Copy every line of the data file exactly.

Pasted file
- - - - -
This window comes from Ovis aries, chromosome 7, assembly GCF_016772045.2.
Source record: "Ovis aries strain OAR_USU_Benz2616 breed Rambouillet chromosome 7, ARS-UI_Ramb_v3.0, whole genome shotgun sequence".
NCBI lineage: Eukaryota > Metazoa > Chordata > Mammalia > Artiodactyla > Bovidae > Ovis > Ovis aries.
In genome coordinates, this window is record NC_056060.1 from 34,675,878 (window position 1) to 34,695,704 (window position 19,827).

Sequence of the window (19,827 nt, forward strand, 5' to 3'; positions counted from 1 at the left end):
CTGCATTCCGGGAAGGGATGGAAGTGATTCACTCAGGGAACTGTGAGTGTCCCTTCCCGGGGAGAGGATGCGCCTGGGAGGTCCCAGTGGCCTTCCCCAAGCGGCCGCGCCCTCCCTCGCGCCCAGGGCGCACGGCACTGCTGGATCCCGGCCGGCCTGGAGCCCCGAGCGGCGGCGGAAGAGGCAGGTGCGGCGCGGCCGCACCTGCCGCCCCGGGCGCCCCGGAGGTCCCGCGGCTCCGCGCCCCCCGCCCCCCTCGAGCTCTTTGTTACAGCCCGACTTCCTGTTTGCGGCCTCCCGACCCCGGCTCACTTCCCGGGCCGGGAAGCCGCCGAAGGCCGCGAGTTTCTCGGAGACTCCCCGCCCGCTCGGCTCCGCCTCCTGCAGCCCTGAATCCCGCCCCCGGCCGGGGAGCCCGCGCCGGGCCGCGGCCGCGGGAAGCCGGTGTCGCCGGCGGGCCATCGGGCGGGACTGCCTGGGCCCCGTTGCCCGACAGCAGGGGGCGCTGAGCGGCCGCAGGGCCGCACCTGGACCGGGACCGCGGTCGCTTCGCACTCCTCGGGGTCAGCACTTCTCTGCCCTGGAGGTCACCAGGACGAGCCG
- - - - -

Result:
This window comes from Ovis aries, chromosome 7, assembly GCF_016772045.2.
Source record: "Ovis aries strain OAR_USU_Benz2616 breed Rambouillet chromosome 7, ARS-UI_Ramb_v3.0, whole genome shotgun sequence".
NCBI lineage: Eukaryota > Metazoa > Chordata > Mammalia > Artiodactyla > Bovidae > Ovis > Ovis aries.
In genome coordinates, this window is record NC_056060.1 from 34,675,878 (window position 1) to 34,695,704 (window position 19,827).

Sequence of the window (19,827 nt, forward strand, 5' to 3'; positions counted from 1 at the left end):
CTGCATTCCGGGAAGGGATGGAAGTGATTCACTCAGGGAACTGTGAGTGTCCCTTCCCGGGGAGAGGATGCGCCTGGGAGGTCCCAGTGGCCTTCCCCAAGCGGCCGCGCCCTCCCTCGCGCCCAGGGCGCACGGCACTGCTGGATCCCGGCCGGCCTGGAGCCCCGAGCGGCGGCGGAAGAGGCAGGTGCGGCGCGGCCGCACCTGCCGCCCCGGGCGCCCCGGAGGTCCCGCGGCTCCGCGCCCCCCGCCCCCCTCGAGCTCTTTGTTACAGCCCGACTTCCTGTTTGCGGCCTCCCGACCCCGGCTCACTTCCCGGGCCGGGAAGCCGCCGAAGGCCGCGAGTTTCTCGGAGACTCCCCGCCCGCTCGGCTCCGCCTCCTGCAGCCCTGAATCCCGCCCCCGGCCGGGGAGCCCGCGCCGGGCCGCGGCCGCGGGAAGCCGGTGTCGCCGGCGGGCCATCGGGCGGGACTGCCTGGGCCCCGTTGCCCGACAGCAGGGGGCGCTGAGCGGCCGCAGGGCCGCACCTGGACCGGGACCGCGGTCGCTTCGCACTCCTCGGGGTCAGCACTTCTCTGCCCTGGAGGTCACCAGGACGAGCCG